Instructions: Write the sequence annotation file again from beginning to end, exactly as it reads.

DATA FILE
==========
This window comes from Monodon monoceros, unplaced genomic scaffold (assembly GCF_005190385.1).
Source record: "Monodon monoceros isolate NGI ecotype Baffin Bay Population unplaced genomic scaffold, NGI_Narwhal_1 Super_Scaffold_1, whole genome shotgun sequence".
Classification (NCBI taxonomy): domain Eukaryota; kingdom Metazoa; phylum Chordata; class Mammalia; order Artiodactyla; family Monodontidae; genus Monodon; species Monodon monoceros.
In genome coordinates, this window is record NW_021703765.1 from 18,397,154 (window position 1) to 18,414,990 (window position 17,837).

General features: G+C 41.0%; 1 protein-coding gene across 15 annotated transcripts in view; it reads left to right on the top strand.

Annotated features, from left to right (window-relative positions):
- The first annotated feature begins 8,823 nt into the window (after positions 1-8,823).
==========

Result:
This window comes from Monodon monoceros, unplaced genomic scaffold (assembly GCF_005190385.1).
Source record: "Monodon monoceros isolate NGI ecotype Baffin Bay Population unplaced genomic scaffold, NGI_Narwhal_1 Super_Scaffold_1, whole genome shotgun sequence".
Classification (NCBI taxonomy): domain Eukaryota; kingdom Metazoa; phylum Chordata; class Mammalia; order Artiodactyla; family Monodontidae; genus Monodon; species Monodon monoceros.
In genome coordinates, this window is record NW_021703765.1 from 18,397,154 (window position 1) to 18,414,990 (window position 17,837).

General features: G+C 41.0%; 1 protein-coding gene across 15 annotated transcripts in view; it reads left to right on the top strand.

Annotated features, from left to right (window-relative positions):
- The first annotated feature begins 8,823 nt into the window (after positions 1-8,823).